Before getting into the details of treatments for schizophrenia, it is important to understand that doctors usually work on short term and long term goals. The short term goal is to reduce the symptoms or prevent their recurrence, and the long term goal is to reduce the chances of relapse. These milestones have to be reached before working on the next course of action. It is important to note that there is no 100% cure for schizophrenia. One can only opt for treatments to manage the condition.
Here are some of the treatment options available:
Medications for schizophrenia are called antipsychotics. Their primary role is to relieve some of the most troubling symptoms including hallucinations and delusions, among others. Some of these medications include fluphenazine, haloperidol, loxapine, thioridazine, thiothixene, trifluoperazine, and chlorpromazine. While these medications are called “first-generation antipsychotics,” the newer medicines, also known as the “second-generation” medicines, are preferred to treat schizophrenia as they come with fewer side effects. Some second-generation medicines to treat schizophrenia are as follows:
Clozapine is an FDA-approved medication for people with treatment-resistant schizophrenia. It is known to decrease suicidal behavior in patients.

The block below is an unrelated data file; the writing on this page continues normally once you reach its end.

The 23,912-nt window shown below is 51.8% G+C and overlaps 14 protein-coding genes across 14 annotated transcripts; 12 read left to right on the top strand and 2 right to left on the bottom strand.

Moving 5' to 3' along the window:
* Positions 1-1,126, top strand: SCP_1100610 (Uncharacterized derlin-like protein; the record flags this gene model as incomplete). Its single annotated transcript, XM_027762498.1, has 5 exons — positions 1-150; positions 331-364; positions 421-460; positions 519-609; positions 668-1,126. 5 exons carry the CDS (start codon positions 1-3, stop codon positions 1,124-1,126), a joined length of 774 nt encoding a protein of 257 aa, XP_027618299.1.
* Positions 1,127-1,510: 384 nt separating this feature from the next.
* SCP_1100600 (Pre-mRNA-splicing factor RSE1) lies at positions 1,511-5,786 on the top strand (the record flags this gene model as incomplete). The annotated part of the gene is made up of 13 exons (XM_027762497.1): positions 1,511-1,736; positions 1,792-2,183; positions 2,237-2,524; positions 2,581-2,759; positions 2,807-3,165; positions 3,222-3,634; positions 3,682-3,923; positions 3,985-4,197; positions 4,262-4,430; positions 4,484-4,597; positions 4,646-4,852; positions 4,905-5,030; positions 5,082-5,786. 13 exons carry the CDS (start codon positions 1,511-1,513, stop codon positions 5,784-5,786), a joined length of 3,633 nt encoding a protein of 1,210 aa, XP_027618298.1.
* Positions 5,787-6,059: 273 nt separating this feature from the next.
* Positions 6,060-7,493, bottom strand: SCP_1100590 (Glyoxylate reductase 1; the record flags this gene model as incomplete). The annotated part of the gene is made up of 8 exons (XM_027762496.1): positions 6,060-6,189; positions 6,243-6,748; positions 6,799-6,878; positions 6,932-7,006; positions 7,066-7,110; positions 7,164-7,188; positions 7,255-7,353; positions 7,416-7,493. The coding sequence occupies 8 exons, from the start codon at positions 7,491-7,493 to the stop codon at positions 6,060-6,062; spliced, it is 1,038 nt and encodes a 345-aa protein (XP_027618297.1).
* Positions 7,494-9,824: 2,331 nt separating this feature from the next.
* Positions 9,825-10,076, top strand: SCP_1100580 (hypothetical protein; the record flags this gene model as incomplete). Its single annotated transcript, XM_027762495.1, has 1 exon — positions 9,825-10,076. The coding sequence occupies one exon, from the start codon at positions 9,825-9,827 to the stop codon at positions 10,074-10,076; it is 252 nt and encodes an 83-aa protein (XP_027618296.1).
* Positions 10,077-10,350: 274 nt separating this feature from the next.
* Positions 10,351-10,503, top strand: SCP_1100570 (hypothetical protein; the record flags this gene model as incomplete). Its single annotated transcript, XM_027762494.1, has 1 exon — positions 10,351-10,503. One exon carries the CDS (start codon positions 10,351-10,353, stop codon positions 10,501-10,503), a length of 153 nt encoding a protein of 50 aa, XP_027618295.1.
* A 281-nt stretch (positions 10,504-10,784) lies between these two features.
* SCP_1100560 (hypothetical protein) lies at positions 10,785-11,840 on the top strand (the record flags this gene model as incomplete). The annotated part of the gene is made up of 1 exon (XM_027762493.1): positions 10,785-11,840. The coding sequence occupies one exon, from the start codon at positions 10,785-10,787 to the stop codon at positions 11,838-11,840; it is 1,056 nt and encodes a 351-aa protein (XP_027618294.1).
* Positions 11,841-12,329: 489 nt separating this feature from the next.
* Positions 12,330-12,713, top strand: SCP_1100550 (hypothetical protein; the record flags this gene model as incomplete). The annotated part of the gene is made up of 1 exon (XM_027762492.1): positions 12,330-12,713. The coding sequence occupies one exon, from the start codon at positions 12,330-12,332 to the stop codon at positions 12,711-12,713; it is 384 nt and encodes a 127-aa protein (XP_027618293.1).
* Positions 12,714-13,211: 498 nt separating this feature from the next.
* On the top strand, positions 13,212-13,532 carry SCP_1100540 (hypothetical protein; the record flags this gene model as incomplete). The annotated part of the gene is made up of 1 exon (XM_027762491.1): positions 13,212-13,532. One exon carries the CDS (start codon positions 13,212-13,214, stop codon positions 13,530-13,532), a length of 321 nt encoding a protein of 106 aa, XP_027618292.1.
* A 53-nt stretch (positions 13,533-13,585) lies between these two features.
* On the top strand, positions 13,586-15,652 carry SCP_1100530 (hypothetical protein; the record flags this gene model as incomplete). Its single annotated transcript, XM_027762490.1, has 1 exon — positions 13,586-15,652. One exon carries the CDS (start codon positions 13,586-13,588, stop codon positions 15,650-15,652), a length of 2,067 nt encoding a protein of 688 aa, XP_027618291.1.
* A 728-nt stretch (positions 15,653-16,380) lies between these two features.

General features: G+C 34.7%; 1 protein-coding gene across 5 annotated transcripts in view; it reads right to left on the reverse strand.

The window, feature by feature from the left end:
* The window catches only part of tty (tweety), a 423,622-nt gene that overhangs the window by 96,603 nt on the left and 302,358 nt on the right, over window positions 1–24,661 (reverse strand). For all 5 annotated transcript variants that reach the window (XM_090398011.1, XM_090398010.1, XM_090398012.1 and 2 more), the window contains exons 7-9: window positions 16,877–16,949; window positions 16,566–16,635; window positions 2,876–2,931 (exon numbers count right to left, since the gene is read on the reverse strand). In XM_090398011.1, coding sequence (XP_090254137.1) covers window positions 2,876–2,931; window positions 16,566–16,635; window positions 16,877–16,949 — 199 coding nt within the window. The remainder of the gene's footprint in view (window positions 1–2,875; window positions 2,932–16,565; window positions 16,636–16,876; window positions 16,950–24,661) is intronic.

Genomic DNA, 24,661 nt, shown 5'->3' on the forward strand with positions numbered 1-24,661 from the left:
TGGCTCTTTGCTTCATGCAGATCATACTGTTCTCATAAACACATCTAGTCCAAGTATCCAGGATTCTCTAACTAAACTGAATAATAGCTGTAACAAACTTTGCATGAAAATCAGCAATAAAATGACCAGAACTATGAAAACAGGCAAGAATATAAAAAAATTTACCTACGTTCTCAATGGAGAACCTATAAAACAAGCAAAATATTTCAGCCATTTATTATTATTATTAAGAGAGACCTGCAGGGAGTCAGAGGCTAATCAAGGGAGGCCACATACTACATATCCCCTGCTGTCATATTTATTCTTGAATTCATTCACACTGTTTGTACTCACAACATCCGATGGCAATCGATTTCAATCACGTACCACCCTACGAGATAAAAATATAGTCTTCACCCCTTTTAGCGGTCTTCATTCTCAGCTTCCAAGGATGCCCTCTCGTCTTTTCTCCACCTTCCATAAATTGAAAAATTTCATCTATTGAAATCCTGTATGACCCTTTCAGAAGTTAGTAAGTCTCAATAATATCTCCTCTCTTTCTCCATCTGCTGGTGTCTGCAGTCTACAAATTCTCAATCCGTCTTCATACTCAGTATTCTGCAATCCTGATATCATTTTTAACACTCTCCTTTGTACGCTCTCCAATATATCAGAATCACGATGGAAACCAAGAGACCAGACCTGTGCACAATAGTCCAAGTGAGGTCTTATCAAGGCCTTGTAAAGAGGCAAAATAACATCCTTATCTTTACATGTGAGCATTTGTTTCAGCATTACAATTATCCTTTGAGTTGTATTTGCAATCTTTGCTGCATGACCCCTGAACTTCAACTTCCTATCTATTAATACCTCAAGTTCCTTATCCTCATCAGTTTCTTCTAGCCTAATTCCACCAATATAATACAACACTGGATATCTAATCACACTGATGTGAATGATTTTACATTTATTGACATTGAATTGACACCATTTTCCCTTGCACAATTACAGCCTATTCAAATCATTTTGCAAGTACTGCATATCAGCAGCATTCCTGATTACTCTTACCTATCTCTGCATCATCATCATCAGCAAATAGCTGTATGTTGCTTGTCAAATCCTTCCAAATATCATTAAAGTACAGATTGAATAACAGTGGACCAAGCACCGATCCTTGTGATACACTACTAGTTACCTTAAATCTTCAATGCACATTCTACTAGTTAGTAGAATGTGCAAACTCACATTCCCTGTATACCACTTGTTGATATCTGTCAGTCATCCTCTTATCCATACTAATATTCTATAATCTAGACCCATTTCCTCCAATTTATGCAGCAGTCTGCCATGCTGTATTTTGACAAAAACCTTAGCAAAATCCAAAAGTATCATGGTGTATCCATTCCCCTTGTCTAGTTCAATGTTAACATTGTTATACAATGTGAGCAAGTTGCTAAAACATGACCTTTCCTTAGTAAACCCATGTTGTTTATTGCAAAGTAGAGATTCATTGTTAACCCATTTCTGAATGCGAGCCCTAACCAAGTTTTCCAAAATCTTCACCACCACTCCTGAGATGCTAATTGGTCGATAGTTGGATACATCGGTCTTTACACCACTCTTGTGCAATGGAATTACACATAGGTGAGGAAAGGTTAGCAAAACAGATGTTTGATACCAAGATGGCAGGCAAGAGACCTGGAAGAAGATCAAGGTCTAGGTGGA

Note that this list is not comprehensive, and one must consult a doctor before even thinking of obtaining these medicines as they are not available over the counter.
Those with severe symptoms are unable to manage themselves during schizophrenic episodes. So, they are generally advised to be admitted in the hospital. Research shows that those with severe symptoms are known to hurt themselves. Hospitalization ensures that they are monitored 24/7, and their condition is slowly stabilized.
For decades now, psychosocial therapy has proved to be one of the finest approaches to manage schizophrenia. While medicines can only reduce the symptoms, this therapy looks at schizophrenia from a holistic angle where problems related to behavior, psychology, social interaction, and occupational problems (associated with schizophrenia) are addressed. Rehabilitation, family therapy, individual psychotherapy, and cognitive remediation are some of the tools used. It helps a person detect the early signs of relapse and effectively manage their symptoms. The therapy also aims at preventing relapses. Most patients are asked to undergo psychosocial therapy because it is known to produce remarkable and long-lasting positive changes.
Deep brain stimulation (DBS)
DBS is a neurosurgical procedure that has been successfully employed for the treatment of Parkinson’s disease and tremors. In this procedure, electrodes are surgically implanted into the brain to stimulate specific areas of the brain that are responsible for thinking and perception. Some doctors also employ it for reducing the symptoms of schizophrenia, but there are only limited studies done on this topic, and so it is not advisable to opt for this treatment unless specifically recommended by a specialist.
Electroconvulsive therapy (ECT)
ECT is a procedure where electrodes are attached to a person’s scalp, and when they are under the effect of general anesthesia, a low-level electric shock is delivered to the brain. It causes a controlled seizure, and a series of ECT sessions over time leads to a transformation in mood and thinking.